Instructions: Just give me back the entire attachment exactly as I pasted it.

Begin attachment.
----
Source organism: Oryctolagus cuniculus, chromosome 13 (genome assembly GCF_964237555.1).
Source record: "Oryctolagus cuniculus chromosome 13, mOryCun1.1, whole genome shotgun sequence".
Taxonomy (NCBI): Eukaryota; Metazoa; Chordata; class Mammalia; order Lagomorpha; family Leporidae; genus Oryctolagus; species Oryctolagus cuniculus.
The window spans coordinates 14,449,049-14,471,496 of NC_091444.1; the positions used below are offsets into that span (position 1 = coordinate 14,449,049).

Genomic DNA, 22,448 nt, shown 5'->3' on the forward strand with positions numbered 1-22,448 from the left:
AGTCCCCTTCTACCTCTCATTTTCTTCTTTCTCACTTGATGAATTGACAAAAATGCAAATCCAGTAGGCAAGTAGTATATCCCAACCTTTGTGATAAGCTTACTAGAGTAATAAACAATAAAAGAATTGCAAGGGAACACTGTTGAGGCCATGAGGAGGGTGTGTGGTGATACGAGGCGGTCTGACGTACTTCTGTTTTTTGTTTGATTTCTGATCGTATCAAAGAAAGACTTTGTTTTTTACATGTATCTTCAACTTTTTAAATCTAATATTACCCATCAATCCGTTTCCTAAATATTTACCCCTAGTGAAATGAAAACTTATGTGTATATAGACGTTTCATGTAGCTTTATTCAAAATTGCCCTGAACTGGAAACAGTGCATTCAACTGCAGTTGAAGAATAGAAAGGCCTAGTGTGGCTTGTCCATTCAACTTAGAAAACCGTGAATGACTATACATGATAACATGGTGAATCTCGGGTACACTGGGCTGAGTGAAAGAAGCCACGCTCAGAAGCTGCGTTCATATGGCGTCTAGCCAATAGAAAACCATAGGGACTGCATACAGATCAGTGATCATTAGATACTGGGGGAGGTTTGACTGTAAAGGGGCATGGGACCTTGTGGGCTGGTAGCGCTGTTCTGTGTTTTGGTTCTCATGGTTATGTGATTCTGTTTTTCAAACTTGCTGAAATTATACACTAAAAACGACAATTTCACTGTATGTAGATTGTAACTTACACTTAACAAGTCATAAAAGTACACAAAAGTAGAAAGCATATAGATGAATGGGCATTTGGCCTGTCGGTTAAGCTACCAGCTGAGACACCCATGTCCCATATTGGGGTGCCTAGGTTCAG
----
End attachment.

Source organism: Oryctolagus cuniculus, chromosome 13 (genome assembly GCF_964237555.1).
Source record: "Oryctolagus cuniculus chromosome 13, mOryCun1.1, whole genome shotgun sequence".
Taxonomy (NCBI): Eukaryota; Metazoa; Chordata; class Mammalia; order Lagomorpha; family Leporidae; genus Oryctolagus; species Oryctolagus cuniculus.
The window spans coordinates 14,449,049-14,471,496 of NC_091444.1; the positions used below are offsets into that span (position 1 = coordinate 14,449,049).

Genomic DNA, 22,448 nt, shown 5'->3' on the forward strand with positions numbered 1-22,448 from the left:
AGTCCCCTTCTACCTCTCATTTTCTTCTTTCTCACTTGATGAATTGACAAAAATGCAAATCCAGTAGGCAAGTAGTATATCCCAACCTTTGTGATAAGCTTACTAGAGTAATAAACAATAAAAGAATTGCAAGGGAACACTGTTGAGGCCATGAGGAGGGTGTGTGGTGATACGAGGCGGTCTGACGTACTTCTGTTTTTTGTTTGATTTCTGATCGTATCAAAGAAAGACTTTGTTTTTTACATGTATCTTCAACTTTTTAAATCTAATATTACCCATCAATCCGTTTCCTAAATATTTACCCCTAGTGAAATGAAAACTTATGTGTATATAGACGTTTCATGTAGCTTTATTCAAAATTGCCCTGAACTGGAAACAGTGCATTCAACTGCAGTTGAAGAATAGAAAGGCCTAGTGTGGCTTGTCCATTCAACTTAGAAAACCGTGAATGACTATACATGATAACATGGTGAATCTCGGGTACACTGGGCTGAGTGAAAGAAGCCACGCTCAGAAGCTGCGTTCATATGGCGTCTAGCCAATAGAAAACCATAGGGACTGCATACAGATCAGTGATCATTAGATACTGGGGGAGGTTTGACTGTAAAGGGGCATGGGACCTTGTGGGCTGGTAGCGCTGTTCTGTGTTTTGGTTCTCATGGTTATGTGATTCTGTTTTTCAAACTTGCTGAAATTATACACTAAAAACGACAATTTCACTGTATGTAGATTGTAACTTACACTTAACAAGTCATAAAAGTACACAAAAGTAGAAAGCATATAGATGAATGGGCATTTGGCCTGTCGGTTAAGCTACCAGCTGAGACACCCATGTCCCATATTGGGGTGCCTAGGTTCAG